Making Sure Material Is Available for Use

As you are searching for sources, be sure to determine that you can ethically use the material. As a rule, you can reference most text as long as you properly cite it. Images are another issue. When you search online for images, you will find many private and for-profit sources. You should not use these images without contacting the source and requesting permission. For example, you might find a picture of a darling little boy from someone’s personal unprotected photo page or a good picture of an orderly closet from a company’s web page. Using such photos just because you can access them is not ethical. And citing the source is not adequate in these situations. You should either obtain written permission or forgo the use of such images.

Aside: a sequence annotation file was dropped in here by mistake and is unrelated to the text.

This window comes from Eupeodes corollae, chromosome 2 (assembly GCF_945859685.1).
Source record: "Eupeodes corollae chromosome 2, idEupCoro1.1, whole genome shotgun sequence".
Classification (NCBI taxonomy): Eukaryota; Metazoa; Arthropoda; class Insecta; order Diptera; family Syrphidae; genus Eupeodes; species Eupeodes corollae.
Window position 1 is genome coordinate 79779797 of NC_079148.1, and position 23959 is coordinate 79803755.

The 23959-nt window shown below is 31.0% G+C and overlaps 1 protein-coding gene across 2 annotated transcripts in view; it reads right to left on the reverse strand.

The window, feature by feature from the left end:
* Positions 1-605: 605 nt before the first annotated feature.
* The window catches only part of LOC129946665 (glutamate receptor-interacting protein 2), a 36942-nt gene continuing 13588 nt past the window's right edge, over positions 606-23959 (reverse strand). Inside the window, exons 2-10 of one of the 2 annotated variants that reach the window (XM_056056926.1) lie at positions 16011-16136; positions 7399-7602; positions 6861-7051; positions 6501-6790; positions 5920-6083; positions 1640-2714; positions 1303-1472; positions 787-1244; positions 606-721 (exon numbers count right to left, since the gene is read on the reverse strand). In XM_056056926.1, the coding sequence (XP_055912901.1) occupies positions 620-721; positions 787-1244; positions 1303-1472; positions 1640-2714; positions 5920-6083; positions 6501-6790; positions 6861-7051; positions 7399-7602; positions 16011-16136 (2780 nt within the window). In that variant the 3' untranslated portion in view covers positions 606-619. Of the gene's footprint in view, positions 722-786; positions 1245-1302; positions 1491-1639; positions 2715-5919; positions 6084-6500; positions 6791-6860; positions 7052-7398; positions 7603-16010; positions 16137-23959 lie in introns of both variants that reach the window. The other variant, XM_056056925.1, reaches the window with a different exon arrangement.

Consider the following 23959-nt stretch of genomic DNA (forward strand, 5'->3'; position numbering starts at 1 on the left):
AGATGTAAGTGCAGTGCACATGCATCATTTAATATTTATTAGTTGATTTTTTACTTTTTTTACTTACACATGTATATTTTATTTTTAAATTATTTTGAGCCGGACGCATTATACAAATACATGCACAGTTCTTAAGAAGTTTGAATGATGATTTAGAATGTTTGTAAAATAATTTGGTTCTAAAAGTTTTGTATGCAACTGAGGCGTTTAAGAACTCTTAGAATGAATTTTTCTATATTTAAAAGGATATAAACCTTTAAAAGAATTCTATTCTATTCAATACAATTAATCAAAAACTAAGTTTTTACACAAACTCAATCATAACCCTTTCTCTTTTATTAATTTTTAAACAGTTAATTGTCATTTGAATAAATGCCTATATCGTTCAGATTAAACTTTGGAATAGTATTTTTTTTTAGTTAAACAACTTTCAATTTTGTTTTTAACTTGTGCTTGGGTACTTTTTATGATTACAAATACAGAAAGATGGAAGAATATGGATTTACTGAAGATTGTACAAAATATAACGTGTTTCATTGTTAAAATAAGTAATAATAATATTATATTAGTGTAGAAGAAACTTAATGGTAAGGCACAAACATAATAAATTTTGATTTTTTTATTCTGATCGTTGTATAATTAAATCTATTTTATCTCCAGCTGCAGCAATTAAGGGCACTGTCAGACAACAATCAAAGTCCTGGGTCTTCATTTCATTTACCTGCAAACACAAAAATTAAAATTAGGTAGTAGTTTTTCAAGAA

Key Takeaways

  • Common knowledge is information that most people know and that is available in many sources. Common knowledge does not have to be cited. Proprietary ideas are those that belong to someone else and must be cited.
  • Summarized information must be cited, should be written in your words, should be true to the author’s intent, and should be much shorter than the original text. Paraphrased information should be cited, should include all the core points of the original text, should be written in your words, should be true to the author’s intent, and should be about as long as the original text.
  • Take care to put exact quotations within quotation marks and to reference all borrowed ideas; use the citation style you are required to use.